The patella is the largest sesamoid bone in the human body. It lies within the quadriceps tendon/patella ligament and forms part of the knee joint.
The patella is triangular in shape with an superior base and inferior apex. The posterior surface is smooth, composed of articular cartilage, and is divided into medial and lateral facets. The anterior surface is rough, for attachment of tendons and ligaments.
The ossification centers of the patella appear between 3 and 6 years. They fuse at puberty, with higher levels of activity.
The medial and lateral facets of the patella articulate with the medial and lateral condyles of the femur, respectively, to form the patellofemoral component of the knee joint.
The patella serves for attachment of the quadriceps tendon (superiorly) and the patella ligament or tendon (which attaches to the tibial tubercle, inferiorly), although few quadriceps tendon fibers are continuous of the anterior surface.
The medial and lateral patellar retinaculum, which are condensations of fascia rather than true ligaments, attach the patella margins to surrounding fascia. The medial patellar retinaculum attaches to the vastus medialis/sartorius fascia and is often disrupted in lateral patellar dislocation. The lateral patellar retinaculum attaches to the fascia of vastus lateralis and iliotibial band 3.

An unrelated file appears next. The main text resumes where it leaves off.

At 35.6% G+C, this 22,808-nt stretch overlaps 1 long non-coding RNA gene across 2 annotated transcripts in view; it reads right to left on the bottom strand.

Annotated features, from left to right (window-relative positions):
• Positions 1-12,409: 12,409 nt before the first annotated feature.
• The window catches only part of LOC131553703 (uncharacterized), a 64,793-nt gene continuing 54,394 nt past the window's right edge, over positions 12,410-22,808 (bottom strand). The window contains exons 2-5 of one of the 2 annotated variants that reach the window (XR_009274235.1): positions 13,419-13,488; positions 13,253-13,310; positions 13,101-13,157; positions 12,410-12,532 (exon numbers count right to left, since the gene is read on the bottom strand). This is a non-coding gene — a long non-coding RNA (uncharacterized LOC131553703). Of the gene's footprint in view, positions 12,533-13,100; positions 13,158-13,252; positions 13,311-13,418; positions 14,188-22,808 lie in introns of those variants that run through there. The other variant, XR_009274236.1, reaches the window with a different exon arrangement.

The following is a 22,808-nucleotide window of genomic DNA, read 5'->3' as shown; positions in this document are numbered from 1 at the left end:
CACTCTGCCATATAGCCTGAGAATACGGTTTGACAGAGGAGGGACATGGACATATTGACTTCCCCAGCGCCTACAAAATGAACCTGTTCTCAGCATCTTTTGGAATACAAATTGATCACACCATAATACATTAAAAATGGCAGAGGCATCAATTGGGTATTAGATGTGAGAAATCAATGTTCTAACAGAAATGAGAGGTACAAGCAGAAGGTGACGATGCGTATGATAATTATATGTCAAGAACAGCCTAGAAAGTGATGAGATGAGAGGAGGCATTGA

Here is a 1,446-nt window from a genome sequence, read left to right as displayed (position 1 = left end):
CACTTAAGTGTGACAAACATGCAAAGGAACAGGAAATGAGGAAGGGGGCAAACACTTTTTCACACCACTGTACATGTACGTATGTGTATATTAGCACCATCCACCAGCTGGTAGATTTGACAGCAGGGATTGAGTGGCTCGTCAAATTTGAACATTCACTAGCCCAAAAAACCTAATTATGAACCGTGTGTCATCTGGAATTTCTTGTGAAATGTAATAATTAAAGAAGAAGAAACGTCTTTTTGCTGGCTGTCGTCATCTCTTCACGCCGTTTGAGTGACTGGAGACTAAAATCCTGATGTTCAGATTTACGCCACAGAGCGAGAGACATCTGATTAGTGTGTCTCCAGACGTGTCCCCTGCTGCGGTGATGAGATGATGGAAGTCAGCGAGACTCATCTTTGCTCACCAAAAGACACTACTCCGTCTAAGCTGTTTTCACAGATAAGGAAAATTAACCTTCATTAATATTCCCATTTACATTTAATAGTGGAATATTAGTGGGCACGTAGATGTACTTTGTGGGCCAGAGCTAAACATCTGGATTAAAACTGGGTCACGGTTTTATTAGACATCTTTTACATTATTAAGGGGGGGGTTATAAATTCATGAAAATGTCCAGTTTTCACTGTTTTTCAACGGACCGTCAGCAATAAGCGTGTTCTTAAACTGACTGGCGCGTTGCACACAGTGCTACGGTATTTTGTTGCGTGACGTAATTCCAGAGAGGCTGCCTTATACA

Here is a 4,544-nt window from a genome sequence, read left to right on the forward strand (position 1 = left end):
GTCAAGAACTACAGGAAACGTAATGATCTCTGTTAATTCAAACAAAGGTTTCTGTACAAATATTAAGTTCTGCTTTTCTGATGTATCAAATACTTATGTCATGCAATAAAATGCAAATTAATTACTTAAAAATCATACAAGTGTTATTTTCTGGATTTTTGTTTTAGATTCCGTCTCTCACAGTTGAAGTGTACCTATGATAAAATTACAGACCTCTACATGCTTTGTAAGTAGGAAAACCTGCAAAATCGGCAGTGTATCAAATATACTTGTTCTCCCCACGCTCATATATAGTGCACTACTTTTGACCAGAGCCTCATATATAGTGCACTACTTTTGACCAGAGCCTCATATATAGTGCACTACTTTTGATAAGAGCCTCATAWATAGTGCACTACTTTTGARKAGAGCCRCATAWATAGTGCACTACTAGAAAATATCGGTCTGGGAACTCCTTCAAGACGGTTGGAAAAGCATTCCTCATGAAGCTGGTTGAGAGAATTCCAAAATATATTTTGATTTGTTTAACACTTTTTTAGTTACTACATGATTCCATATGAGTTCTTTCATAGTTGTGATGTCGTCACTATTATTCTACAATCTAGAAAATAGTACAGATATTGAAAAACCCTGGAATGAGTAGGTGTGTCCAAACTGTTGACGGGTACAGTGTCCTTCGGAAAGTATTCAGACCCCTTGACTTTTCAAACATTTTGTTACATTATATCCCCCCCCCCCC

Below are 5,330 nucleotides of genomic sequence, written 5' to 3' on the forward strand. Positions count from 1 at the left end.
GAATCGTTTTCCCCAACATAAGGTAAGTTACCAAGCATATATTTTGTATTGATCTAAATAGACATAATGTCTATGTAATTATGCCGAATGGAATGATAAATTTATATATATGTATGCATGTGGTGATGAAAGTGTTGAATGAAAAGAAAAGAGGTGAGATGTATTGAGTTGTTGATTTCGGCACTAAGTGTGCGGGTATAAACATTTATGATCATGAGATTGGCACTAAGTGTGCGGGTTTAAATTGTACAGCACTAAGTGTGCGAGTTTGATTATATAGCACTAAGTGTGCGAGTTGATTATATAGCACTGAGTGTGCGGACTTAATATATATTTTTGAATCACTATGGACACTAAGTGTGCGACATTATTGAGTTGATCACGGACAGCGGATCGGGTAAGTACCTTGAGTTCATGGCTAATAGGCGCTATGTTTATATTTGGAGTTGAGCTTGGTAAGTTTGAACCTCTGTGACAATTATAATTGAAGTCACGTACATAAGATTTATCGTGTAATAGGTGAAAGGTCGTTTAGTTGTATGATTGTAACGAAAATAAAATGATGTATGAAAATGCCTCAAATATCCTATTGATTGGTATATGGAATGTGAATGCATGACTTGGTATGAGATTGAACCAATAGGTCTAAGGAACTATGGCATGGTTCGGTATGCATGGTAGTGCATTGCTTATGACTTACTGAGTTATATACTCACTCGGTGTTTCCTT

The quadriceps muscle pulls the patella obliquely and laterally in relation to the femur. There are factors that prevent such displacement: larger lateral condyle of femur, tension in the medial retinacular fibers and direction of insertion of fibers of the vastus medialis muscle.
Arterial blood enters via the anterior surface of the patella and an anastomotic patella ring is formed supplied by the paired superior and inferior geniculate arteries as well as the anterior tibial recurrent artery 2.
- bipartite patella
- multipartite patella
- absent patella
- variation in shape (see: Wiberg classification)
- dorsal defect of the patella (may occasionally be asymptomatic)